People also collect sea cucumbers and a kind of seaweed (limu/lumu).  Children help gather and dry the sea cucumbers which are sold to Chinese traders.  This is one of the few opportunities families have to obtain cash for school fees.

During the construction of a new voyaging canoe I observed children gathering lumu and putting it in a bowl made from a giant clamshell.  They then sat around and mashed the lumu while they sang a special song, clearly enjoying their work.  After they finished pounding it, they formed the lumu into small balls and set them out to dry in a covered place.  The canoe builders rub this substance with their hands or with coconut fiber onto the wooden hull of a canoe to protect it from being eaten by insects. Even very small boys and girls can paddle or pole smaller canoes within the reef area, even when seas are rough.  They use these canoes for transport from village to village or to go to gardens and harvest crops.

Nearly all children use the ocean and reef as a big playground and an area for gaining life experience.  Groups of boys swim and dive close to the beach; but I seldom saw girls swimming and playing in the lagoon.  They were usually accompanied by their mothers or, in one case, by a grandmother. Because the island has no latrine or other kind of toilet, adults and children use the beach or lagoon for this purpose.  High tides wash excrement off the beach.


To show how Taumako traditions affect the children’s socialization, I want to describe the life of a child from birth until the age of sixteen.

To get married and become a mother is every Taumako girl’s ideal.  But there is no taboo against becoming pregnant out of wedlock. When a woman becomes pregnant for the first time, there is a special event.  Her family will gather in the evening and sing all night about family history.  My informants told me that today a woman giving birth for the first time goes to the “clinic” or hospital in the provincial capital (Taumako’s clinic is a small station run by a nurse; there is no doctor).  She and her baby stay there for a couple of days and family members care for her.  If a couple decides not to have any more children, the mother can get a tubal ligation in the hospital.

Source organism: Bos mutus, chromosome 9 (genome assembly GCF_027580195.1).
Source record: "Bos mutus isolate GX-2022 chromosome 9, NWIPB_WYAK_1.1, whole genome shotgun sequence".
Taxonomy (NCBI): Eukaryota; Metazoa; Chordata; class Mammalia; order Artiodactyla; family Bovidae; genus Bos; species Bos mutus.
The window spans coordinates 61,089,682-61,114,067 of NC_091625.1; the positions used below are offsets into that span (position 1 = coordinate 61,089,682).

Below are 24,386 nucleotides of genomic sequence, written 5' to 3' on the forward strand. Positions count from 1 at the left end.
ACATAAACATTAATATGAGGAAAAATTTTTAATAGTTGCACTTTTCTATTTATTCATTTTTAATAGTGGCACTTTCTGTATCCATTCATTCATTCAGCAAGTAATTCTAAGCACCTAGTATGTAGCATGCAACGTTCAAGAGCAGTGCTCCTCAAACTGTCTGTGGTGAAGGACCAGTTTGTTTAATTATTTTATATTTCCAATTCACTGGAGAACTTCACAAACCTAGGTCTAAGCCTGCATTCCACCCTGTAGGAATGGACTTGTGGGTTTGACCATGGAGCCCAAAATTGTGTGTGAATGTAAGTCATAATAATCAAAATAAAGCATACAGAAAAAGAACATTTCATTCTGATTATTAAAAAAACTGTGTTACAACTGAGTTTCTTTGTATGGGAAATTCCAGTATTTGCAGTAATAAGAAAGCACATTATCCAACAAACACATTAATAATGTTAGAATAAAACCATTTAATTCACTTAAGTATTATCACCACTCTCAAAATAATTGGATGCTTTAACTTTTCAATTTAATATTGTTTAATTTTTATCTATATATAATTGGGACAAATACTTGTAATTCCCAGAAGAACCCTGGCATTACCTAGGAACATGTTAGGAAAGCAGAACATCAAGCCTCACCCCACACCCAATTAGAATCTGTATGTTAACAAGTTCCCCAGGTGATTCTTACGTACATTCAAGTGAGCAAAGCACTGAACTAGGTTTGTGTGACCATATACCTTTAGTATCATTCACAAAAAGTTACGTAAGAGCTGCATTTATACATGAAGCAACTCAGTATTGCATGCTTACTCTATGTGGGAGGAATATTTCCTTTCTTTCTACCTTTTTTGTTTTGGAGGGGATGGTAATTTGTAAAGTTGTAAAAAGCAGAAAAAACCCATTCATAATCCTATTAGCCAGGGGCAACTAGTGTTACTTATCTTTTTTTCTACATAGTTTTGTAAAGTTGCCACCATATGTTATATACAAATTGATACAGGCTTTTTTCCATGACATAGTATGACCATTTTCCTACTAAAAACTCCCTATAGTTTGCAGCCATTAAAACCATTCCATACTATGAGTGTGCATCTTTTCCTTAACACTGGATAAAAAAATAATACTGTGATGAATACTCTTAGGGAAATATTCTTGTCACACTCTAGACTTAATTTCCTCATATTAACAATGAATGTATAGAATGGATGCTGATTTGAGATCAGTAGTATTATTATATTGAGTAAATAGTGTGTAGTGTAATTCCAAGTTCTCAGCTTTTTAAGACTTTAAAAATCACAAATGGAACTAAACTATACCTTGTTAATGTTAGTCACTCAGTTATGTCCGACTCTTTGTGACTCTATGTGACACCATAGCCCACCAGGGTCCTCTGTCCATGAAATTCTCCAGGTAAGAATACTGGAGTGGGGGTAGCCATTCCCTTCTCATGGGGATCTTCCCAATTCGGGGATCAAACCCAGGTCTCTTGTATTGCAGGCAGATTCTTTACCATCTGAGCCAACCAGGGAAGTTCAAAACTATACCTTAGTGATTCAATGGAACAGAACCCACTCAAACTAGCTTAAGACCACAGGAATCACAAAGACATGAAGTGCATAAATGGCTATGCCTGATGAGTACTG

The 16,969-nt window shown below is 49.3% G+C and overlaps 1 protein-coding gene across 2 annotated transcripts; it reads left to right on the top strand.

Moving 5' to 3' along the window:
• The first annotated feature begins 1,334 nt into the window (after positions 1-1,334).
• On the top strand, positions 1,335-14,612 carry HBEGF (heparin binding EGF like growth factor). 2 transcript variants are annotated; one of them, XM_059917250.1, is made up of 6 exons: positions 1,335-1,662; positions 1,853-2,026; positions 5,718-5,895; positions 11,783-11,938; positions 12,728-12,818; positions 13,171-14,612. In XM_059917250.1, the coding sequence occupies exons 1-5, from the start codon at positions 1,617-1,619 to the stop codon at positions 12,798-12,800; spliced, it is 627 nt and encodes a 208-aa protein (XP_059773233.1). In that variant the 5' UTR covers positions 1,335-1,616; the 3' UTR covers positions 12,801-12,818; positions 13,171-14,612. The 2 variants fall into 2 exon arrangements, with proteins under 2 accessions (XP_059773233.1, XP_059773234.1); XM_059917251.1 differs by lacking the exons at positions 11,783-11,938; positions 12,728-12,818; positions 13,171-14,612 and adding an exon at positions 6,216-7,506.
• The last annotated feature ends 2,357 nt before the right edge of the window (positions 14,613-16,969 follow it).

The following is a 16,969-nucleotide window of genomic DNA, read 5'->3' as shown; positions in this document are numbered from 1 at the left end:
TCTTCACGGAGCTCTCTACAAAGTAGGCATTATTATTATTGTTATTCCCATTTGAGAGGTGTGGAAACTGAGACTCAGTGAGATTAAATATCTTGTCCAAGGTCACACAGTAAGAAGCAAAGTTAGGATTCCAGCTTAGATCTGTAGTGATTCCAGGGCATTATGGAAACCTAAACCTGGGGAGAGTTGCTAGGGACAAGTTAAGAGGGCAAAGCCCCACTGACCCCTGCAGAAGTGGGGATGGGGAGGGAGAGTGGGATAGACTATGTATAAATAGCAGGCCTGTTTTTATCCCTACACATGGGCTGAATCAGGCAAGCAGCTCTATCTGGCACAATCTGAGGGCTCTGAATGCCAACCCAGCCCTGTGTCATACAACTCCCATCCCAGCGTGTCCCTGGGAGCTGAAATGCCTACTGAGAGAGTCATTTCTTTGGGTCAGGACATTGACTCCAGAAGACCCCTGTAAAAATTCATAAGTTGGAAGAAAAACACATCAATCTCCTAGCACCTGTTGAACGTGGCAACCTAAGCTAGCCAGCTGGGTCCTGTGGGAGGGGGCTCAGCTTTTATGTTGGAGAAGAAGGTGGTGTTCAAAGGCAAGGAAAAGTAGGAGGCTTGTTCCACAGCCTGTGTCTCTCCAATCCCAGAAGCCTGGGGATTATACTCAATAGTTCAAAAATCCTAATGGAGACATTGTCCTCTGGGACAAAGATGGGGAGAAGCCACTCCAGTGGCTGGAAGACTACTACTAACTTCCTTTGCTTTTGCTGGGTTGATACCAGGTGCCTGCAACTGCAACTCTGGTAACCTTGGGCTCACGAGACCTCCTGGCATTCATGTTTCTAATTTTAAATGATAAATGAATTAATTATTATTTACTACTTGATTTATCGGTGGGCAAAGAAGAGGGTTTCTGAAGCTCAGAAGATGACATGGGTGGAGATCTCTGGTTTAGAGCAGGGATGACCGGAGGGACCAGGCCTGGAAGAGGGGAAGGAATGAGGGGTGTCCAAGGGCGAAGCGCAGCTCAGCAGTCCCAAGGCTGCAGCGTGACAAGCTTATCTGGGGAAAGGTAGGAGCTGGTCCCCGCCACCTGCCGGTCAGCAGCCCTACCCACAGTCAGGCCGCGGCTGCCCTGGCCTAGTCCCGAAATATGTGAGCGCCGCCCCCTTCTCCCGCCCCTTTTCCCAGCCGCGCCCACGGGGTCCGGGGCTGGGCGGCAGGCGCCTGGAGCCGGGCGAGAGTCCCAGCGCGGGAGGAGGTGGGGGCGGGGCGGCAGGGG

Because government ships, the only transport available to most Taumako people, call at the island infrequently, pregnant women and those who accompany them must leave for the hospital long before she gives birth.  Sometimes the new mother must then wait weeks or months for a ship to take her home.  If she experiences no difficulties with subsequent pregnancies, she may decide to give birth at home.  A neighbor woman told me that every pregnant woman must take malaria medicine (Chloroquine) once a week for her entire pregnancy to protect her and the unborn child.

Adoption is very common.  The 2007 Solomon Islands Demographic and Health Survey reported that 30% of households include an orphan or foster child. This, not a legal action, is the traditional form of “adoption”.  Most frequently a child is adopted by a childless couple, an old couple with married daughters living in another household, or a newly remarried widow with small children.  In theory adopted children have the same rights as those born into a family to inherit land and social position.  The adopted child becomes a member of the patrilineal descent group.  However, I am not sure if this is true in practice.  The six year old girl adopted by my host’s family was only taken on to help their unmarried daughter care for her elderly parents.

The firstborn child is considered superior to her/his younger siblings, and has specific special privileges.  But any child’s birth is very significant, and every child normally receives a warm welcome into a large family environment. At home the infant’s parents choose its Christian name and a local name which may be an ancestor’s or connected to a special event at the time of birth.  My host’s daughter, whose birth name was Cecilia, was later called Vaka Taumako in honor of the voyaging canoe of the same name.  She was then no longer called Cecilia.  Acquiring new names during one’s lifetime is common.

If a priest visits the island, all newborn children are baptized in an Anglican ceremony.

Another important influence on children’s lives is the series of rites of passage which I want to describe below.

Usually a child is born into a family comprising a married couple and their natural and/or adopted children.  Grandparents and other relatives live nearby.  Even before a child can walk it will be cared for by sisters or other female relatives, who themselves may be quite young. Grandparents have special and warm relations with children, and, as highly respected family members, have a strong influence on the youngsters’ education.   They also sometimes look after children whose parents have left Taumako either to travel or to work on other islands. Usually, however, parents are their children’s primary caregivers.